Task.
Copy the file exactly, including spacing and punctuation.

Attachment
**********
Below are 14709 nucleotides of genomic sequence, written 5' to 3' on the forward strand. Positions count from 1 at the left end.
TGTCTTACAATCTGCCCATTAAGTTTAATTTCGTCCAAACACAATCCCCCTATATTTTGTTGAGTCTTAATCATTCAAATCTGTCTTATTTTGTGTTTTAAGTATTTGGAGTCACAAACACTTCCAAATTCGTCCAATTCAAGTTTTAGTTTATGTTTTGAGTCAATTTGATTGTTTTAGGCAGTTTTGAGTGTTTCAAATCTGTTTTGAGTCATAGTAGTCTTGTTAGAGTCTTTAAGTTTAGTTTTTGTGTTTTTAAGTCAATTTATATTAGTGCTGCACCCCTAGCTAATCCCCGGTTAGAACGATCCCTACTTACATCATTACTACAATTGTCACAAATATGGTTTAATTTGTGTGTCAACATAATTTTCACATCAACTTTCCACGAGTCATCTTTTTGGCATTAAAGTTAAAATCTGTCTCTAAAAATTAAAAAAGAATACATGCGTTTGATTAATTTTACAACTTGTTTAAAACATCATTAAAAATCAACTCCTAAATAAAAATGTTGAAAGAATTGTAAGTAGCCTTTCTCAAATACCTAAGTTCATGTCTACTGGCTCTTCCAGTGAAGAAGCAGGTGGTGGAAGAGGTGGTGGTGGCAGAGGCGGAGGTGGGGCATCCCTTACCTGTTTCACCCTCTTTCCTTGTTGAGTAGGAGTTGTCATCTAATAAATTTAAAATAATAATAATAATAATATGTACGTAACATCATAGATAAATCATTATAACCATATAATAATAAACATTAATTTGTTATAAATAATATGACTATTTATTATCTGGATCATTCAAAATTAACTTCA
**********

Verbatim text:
Below are 14709 nucleotides of genomic sequence, written 5' to 3' on the forward strand. Positions count from 1 at the left end.
TGTCTTACAATCTGCCCATTAAGTTTAATTTCGTCCAAACACAATCCCCCTATATTTTGTTGAGTCTTAATCATTCAAATCTGTCTTATTTTGTGTTTTAAGTATTTGGAGTCACAAACACTTCCAAATTCGTCCAATTCAAGTTTTAGTTTATGTTTTGAGTCAATTTGATTGTTTTAGGCAGTTTTGAGTGTTTCAAATCTGTTTTGAGTCATAGTAGTCTTGTTAGAGTCTTTAAGTTTAGTTTTTGTGTTTTTAAGTCAATTTATATTAGTGCTGCACCCCTAGCTAATCCCCGGTTAGAACGATCCCTACTTACATCATTACTACAATTGTCACAAATATGGTTTAATTTGTGTGTCAACATAATTTTCACATCAACTTTCCACGAGTCATCTTTTTGGCATTAAAGTTAAAATCTGTCTCTAAAAATTAAAAAAGAATACATGCGTTTGATTAATTTTACAACTTGTTTAAAACATCATTAAAAATCAACTCCTAAATAAAAATGTTGAAAGAATTGTAAGTAGCCTTTCTCAAATACCTAAGTTCATGTCTACTGGCTCTTCCAGTGAAGAAGCAGGTGGTGGAAGAGGTGGTGGTGGCAGAGGCGGAGGTGGGGCATCCCTTACCTGTTTCACCCTCTTTCCTTGTTGAGTAGGAGTTGTCATCTAATAAATTTAAAATAATAATAATAATAATATGTACGTAACATCATAGATAAATCATTATAACCATATAATAATAAACATTAATTTGTTATAAATAATATGACTATTTATTATCTGGATCATTCAAAATTAACTTCA